What does walkable urbanism and dogs have in common? These trends are predictors of future development and are the current expectations of office, retail and multi-family tenants.
All across America, investors, developers and landlords are positioning their commercial assets to meet the needs of today’s tenants – particularly Millennials and Empty Nesters. These two generations are demanding vastly different amenities than just two decades ago.
Home used to be where the heart is but now dogs are demanding space in today’s multi-family developments. The average urban multi-family dweller now owns a dog and considers them more than just a pet but a crucial member of the family. And this family member comes along with specific needs, including dog parks, dog-only elevators, bathing facilities, and exercise areas.
Developers have picked up on this trend and are quickly incorporating space within their developments to make both fido and owner happy. Urban, pet-friendly developments include the $60-million, 211-unit, mixed-use Grant Park Village in Oregon; the 424-unit Camden Flatirons in Broomfield, Colorado; the $165-million, 585-unit AM-LI-MDR mixed-use development in Marina Del Rey, California, among others.
Dense urban cores, such as Denver, Washington D.C., New York, and Boston, have the amenities that Gen Y and Empty Nesters are looking for, in addition to the neighborhood and community feel commonly found in suburban areas.
Office and retail developers are taking note of these trends and identifying regionally significant walkable urban places (WalkUPs) in metro areas. They’ve found that the categories of ‘city’ or ‘suburb’ are no longer sufficient as a means of classifying metropolitan real estate. Instead metro America will be either ‘walkable urban’ or ‘driveable suburban.’ WalkUPs include traditional downtowns, downtown-adjacent neighborhoods, urban commercial districts, and urban university neighborhoods. As well as suburban town centers – including those developed on greenfield or brownfield sites – and urbanized suburban town centers.
Tim Meissner, a Principal with Meissner Jacquet Commercial Real Estate Services, says that the effects of WalkUPs are being seen in the firm’s headquartered location of San Diego. Meissner states that, “Due to the limited availability of land, developers are turning to redevelopment and taking into account the demand for walkable urban in city centers and driveable suburban in outlying communities. Today’s projects now incorporate mixed-use space with a much higher emphasis placed on the tenants’ needs.”
A report by Christopher Leinberger and Patrick Lynch of the Center for Real Estate and Urban Analysis at the George Washington University School of Business, found that both higher education levels and higher GDP per capita were present in WalkUPs. This information, coupled with the amenities demanded by Millennials and Empty Nesters, can suggest future demand for walkable urban development, which is a potential strategy for regional economic development.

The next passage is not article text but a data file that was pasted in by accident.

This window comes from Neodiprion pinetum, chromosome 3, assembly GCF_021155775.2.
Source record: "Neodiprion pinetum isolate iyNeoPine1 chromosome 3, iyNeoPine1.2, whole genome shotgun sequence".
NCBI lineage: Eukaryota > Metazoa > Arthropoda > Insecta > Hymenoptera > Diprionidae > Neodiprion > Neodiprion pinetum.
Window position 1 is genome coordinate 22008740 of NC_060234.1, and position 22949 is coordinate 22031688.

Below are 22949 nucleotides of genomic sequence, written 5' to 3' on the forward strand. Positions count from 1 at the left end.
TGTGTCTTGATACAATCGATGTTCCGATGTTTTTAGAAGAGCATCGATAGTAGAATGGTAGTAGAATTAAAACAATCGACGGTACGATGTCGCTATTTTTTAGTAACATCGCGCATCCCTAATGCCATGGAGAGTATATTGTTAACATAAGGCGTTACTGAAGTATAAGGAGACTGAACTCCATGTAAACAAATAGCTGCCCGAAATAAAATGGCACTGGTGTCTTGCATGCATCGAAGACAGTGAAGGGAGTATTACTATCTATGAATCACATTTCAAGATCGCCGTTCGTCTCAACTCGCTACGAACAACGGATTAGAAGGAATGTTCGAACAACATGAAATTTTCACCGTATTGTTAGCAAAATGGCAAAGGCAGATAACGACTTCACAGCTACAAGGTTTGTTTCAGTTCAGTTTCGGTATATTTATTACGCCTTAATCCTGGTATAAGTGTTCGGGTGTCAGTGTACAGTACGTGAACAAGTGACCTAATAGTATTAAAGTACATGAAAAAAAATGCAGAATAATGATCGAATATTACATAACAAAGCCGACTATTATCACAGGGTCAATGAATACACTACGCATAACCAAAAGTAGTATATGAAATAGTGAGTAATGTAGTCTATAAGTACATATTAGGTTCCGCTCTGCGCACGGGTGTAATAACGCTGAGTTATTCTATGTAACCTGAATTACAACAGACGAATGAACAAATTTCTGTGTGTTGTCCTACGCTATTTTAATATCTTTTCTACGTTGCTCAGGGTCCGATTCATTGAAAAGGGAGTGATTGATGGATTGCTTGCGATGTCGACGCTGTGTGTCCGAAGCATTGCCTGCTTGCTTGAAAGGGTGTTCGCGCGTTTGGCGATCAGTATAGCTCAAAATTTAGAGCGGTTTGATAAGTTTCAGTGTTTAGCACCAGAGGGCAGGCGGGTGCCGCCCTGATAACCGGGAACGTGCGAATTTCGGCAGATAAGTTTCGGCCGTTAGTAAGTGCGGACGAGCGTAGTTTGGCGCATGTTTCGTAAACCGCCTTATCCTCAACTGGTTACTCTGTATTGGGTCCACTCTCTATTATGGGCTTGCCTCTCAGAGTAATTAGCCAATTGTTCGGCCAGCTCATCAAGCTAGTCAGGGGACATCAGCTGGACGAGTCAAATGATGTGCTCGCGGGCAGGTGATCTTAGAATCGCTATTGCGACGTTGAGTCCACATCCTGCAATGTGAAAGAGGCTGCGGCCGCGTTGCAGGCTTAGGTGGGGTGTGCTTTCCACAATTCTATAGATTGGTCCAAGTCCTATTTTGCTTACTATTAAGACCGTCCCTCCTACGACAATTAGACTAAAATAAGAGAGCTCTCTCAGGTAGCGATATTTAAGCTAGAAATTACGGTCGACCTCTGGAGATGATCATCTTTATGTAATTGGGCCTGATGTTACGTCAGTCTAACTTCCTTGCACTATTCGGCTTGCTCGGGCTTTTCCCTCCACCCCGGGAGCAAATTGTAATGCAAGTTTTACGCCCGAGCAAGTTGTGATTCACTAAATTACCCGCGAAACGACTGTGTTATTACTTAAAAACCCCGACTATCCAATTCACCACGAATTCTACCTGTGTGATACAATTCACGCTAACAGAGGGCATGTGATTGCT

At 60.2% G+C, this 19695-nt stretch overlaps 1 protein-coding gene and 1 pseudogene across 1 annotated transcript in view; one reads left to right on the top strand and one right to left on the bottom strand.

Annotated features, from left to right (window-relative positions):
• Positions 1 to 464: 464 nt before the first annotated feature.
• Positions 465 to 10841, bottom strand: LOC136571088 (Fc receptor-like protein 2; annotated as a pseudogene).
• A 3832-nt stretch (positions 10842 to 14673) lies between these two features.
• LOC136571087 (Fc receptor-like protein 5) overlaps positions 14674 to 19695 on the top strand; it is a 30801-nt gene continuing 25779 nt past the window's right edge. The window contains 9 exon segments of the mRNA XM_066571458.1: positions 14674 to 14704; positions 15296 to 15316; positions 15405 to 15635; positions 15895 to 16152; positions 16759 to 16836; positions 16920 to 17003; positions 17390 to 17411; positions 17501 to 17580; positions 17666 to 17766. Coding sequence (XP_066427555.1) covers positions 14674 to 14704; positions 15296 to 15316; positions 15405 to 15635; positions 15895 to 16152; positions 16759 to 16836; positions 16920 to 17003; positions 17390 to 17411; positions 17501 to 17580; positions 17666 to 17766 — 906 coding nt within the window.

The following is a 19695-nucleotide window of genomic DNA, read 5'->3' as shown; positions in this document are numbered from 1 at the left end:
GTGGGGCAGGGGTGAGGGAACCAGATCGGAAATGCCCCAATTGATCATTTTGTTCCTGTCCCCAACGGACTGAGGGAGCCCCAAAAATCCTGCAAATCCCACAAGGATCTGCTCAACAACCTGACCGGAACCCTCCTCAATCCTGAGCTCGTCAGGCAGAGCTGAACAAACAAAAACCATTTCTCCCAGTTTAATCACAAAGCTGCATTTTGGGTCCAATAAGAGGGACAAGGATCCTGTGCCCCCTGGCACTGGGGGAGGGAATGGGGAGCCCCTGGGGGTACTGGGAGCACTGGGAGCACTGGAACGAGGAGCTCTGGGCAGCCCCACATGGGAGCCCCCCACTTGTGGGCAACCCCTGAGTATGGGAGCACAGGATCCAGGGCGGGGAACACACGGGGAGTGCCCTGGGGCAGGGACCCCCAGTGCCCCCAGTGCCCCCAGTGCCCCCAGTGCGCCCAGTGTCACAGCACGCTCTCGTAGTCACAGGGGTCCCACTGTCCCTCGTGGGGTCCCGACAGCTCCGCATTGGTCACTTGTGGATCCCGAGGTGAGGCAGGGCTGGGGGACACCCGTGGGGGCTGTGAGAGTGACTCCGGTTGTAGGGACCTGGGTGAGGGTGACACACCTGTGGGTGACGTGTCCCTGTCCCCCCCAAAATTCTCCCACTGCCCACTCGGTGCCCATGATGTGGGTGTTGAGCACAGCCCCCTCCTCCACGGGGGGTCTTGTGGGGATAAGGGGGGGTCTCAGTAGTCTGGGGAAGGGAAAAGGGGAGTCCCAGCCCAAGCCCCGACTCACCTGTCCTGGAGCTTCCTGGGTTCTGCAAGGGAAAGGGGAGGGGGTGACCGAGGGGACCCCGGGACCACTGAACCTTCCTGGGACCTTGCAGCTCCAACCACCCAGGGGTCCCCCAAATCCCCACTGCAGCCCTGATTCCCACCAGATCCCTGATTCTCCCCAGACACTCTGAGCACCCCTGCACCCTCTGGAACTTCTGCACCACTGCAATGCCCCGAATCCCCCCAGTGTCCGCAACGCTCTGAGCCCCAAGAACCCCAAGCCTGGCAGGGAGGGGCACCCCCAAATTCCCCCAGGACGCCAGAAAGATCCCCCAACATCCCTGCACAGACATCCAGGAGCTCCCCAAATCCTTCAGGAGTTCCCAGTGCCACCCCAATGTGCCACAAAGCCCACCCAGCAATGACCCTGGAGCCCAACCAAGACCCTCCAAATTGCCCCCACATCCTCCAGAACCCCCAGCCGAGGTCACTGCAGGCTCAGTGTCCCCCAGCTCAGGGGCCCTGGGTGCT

For those investors who aren’t in the market of new development, there are other ways to attract or retain tenants while increasing rental rates and tenant satisfaction. Think of enhancing the community feel. Ways to execute upgrades to multifamily or mixed-use space include renovations to exercise centers, outdated pools, spas or community centers, and unit upgrades.
All of these upgrades require relatively minor capital investment but the potential return on investment makes these renovations a smart choice due to the ability to justify additional rent. For instance, modernizing space with finishes such as vinyl or concrete flooring, higher-end materials, and open floor plans provides a more modern look to prospective tenants.
Larger-scale renovations can have big payoffs too. Resort-style pools, and upscale outdoor entertainment and community centers, can increase occupancy and rental rates. In addition to meeting the demands of the tenants, property owners must keep a pulse on their competition. Understanding the property’s specific market and demographics is paramount to the success that larger improvements will be profitable in the long term.
A few less capital-intensive, relatively easy, upgrades can include installing Wi-Fi, or updating the equipment used in business centers or fitness centers. Although these are small improvements, they may attract tenants who value up-to-date amenities over the higher rent of a brand new development.
Investors and developers alike are keen to understand the importance of implementing not only upgrades and renovations but that in order to grow economically, urbanization of suburban regions is the next step for metro areas to meet the demand of Gen Y and Empty Nesters for walkable urbanism.
NAIOP, Commercial Real Estate Development, Fall 2014
Western Real Estate Business, October 2014
Meissner Jacquet Commercial Real Estate Services